Drummer and founding member of the Allman Brothers Band Butch Trucks passed away Tuesday. He was 69 years old.
Trucks’ booking agent Page Stallings told Rolling Stone the cause of death is currently unknown. Claude Hudson “Butch” Trucks formed one-half of a powerful percussion section for the southern rock heroes. Alongside Jai Johnny Johanson, Trucks led the rhythm section of one of America’s most influential early rock acts.
Trucks remained the backbone of the band for its duration, even through turmoil and two separate dissolutions. After Duane Allman’s tragic death, Trucks helped the band forge ahead. In an Allman Brothers Band biography One Way Out, Trucks touched on the decision.
“We all had this thing in us and Duane put it there,” Trucks said. “He was the teacher and he gave something to us—his disciples—that we had to play out.”
Growing up, Trucks had to be sneaky about his musical inclinations. His Baptist parents refused to buy him a drum kit up until the 11th grade. They finally acquiesced when he agreed to never play in an establishment that sold liquor. Obviously, that didn’t last terrible long.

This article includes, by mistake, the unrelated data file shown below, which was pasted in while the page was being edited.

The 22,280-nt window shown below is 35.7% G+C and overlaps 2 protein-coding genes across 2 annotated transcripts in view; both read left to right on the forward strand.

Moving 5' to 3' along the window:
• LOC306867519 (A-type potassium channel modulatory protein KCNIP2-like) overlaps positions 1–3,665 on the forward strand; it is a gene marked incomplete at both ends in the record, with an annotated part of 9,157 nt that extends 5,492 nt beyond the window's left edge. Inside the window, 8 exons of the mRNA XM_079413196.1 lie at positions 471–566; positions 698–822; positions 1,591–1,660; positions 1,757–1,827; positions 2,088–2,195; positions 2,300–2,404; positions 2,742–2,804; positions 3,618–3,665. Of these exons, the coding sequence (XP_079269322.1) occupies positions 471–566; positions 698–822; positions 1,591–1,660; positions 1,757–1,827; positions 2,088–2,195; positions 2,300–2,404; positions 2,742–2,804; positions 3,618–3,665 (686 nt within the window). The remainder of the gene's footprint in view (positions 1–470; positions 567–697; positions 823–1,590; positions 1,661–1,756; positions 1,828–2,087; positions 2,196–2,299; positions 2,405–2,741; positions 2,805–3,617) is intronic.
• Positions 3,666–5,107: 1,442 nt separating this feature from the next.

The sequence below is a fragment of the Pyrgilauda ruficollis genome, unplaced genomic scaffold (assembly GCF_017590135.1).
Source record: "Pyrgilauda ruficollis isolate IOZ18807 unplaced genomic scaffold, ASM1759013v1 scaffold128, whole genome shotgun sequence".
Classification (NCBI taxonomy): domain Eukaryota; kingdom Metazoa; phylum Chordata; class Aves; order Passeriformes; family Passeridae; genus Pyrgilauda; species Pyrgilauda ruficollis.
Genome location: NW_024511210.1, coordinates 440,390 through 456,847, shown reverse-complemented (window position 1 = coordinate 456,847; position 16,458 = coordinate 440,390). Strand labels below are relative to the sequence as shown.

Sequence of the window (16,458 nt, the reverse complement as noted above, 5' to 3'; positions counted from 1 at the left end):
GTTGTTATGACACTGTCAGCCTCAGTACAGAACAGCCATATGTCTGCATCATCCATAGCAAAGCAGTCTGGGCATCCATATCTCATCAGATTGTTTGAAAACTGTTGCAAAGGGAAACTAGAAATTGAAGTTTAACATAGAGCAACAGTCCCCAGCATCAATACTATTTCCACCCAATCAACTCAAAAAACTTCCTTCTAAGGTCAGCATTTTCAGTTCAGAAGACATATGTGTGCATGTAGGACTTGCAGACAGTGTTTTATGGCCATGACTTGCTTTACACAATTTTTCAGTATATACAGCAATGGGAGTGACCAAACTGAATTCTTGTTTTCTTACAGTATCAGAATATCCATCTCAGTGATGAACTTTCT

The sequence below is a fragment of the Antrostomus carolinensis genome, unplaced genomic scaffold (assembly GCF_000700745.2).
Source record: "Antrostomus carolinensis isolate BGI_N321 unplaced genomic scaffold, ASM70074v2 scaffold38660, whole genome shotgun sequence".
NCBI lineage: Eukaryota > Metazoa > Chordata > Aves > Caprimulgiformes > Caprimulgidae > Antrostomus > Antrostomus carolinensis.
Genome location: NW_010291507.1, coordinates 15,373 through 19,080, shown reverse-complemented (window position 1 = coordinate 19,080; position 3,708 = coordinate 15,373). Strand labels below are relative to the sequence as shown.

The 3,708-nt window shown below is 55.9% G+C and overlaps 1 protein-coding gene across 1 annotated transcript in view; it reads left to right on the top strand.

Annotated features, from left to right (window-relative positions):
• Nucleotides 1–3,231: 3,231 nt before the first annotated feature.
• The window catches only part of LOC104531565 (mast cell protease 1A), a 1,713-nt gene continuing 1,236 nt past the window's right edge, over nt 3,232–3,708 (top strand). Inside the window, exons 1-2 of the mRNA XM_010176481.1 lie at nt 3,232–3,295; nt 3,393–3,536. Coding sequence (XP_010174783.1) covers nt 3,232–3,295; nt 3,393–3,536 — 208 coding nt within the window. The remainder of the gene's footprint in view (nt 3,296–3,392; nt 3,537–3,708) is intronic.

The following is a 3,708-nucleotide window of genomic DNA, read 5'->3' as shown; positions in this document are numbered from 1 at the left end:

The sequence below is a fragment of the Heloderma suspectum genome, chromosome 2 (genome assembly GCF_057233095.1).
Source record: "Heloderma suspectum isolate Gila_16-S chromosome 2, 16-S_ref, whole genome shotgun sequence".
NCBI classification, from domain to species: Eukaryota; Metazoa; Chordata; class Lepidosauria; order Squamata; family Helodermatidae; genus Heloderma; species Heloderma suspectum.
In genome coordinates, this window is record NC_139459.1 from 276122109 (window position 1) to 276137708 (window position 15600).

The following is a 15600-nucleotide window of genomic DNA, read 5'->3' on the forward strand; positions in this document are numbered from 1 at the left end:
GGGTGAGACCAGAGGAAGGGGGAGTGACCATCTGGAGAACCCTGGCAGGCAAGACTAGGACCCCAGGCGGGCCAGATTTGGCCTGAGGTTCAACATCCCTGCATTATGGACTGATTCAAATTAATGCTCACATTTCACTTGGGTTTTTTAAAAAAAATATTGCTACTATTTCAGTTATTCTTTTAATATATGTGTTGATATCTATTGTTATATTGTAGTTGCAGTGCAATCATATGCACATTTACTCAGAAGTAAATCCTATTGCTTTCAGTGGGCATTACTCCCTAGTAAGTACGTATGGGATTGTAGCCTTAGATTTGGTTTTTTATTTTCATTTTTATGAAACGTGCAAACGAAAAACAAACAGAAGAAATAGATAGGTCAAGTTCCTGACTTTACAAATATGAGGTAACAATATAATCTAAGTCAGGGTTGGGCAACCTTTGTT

Trucks first met other founding members Duane and Gregg Allman while in a band called Bitter Ind. The brothers encountered Trucks during a performance at Daytona Beach. Duane eventually called Trucks to play a gig with them. That decision formed the basis of what eventually became the Allman Brothers Band three years later.
The band featured as many as 20 different musicians throughout its lifespan, but Trucks remained there for all of it. During his tenure with the group, the Allman Brothers Band released at least 18 records.
The band received a Grammy award in 1996 and a Grammy Lifetime Achievement Award in 2012. They were inducted into the Rock and Roll Hall of Fame in 1995.
Butch Trucks’ nephew is guitarist Derek Trucks, who is considered one of the best guitar players alive today.